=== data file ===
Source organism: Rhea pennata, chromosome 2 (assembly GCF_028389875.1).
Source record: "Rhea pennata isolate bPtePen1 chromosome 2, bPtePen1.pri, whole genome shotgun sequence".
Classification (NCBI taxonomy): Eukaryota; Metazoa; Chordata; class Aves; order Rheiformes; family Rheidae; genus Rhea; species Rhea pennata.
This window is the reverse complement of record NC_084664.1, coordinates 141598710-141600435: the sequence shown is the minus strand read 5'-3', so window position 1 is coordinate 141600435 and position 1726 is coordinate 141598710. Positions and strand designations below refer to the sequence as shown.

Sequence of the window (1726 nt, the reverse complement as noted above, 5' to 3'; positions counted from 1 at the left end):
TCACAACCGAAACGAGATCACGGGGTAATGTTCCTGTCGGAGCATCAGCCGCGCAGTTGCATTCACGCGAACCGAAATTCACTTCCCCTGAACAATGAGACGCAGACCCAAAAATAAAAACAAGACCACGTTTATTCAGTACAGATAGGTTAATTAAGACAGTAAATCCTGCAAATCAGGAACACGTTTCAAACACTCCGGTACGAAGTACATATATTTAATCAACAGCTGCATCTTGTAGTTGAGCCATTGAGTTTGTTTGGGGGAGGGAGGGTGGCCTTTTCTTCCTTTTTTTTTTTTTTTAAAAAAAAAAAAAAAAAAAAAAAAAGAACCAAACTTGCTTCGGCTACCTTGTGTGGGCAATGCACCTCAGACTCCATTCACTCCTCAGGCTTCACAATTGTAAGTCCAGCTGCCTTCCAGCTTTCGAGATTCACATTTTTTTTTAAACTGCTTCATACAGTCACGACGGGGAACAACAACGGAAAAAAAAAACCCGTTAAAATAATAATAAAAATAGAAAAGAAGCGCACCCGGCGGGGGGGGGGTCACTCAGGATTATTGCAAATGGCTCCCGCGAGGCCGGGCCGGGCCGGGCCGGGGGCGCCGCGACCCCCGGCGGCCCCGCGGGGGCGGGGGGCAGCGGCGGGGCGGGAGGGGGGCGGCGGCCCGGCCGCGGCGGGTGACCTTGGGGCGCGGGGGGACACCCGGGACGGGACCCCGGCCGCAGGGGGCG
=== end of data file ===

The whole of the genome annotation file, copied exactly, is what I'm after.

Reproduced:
Source organism: Rhea pennata, chromosome 2 (assembly GCF_028389875.1).
Source record: "Rhea pennata isolate bPtePen1 chromosome 2, bPtePen1.pri, whole genome shotgun sequence".
Classification (NCBI taxonomy): Eukaryota; Metazoa; Chordata; class Aves; order Rheiformes; family Rheidae; genus Rhea; species Rhea pennata.
This window is the reverse complement of record NC_084664.1, coordinates 141598710-141600435: the sequence shown is the minus strand read 5'-3', so window position 1 is coordinate 141600435 and position 1726 is coordinate 141598710. Positions and strand designations below refer to the sequence as shown.

Sequence of the window (1726 nt, the reverse complement as noted above, 5' to 3'; positions counted from 1 at the left end):
TCACAACCGAAACGAGATCACGGGGTAATGTTCCTGTCGGAGCATCAGCCGCGCAGTTGCATTCACGCGAACCGAAATTCACTTCCCCTGAACAATGAGACGCAGACCCAAAAATAAAAACAAGACCACGTTTATTCAGTACAGATAGGTTAATTAAGACAGTAAATCCTGCAAATCAGGAACACGTTTCAAACACTCCGGTACGAAGTACATATATTTAATCAACAGCTGCATCTTGTAGTTGAGCCATTGAGTTTGTTTGGGGGAGGGAGGGTGGCCTTTTCTTCCTTTTTTTTTTTTTTTAAAAAAAAAAAAAAAAAAAAAAAAAGAACCAAACTTGCTTCGGCTACCTTGTGTGGGCAATGCACCTCAGACTCCATTCACTCCTCAGGCTTCACAATTGTAAGTCCAGCTGCCTTCCAGCTTTCGAGATTCACATTTTTTTTTAAACTGCTTCATACAGTCACGACGGGGAACAACAACGGAAAAAAAAAACCCGTTAAAATAATAATAAAAATAGAAAAGAAGCGCACCCGGCGGGGGGGGGGTCACTCAGGATTATTGCAAATGGCTCCCGCGAGGCCGGGCCGGGCCGGGCCGGGGGCGCCGCGACCCCCGGCGGCCCCGCGGGGGCGGGGGGCAGCGGCGGGGCGGGAGGGGGGCGGCGGCCCGGCCGCGGCGGGTGACCTTGGGGCGCGGGGGGACACCCGGGACGGGACCCCGGCCGCAGGGGGCG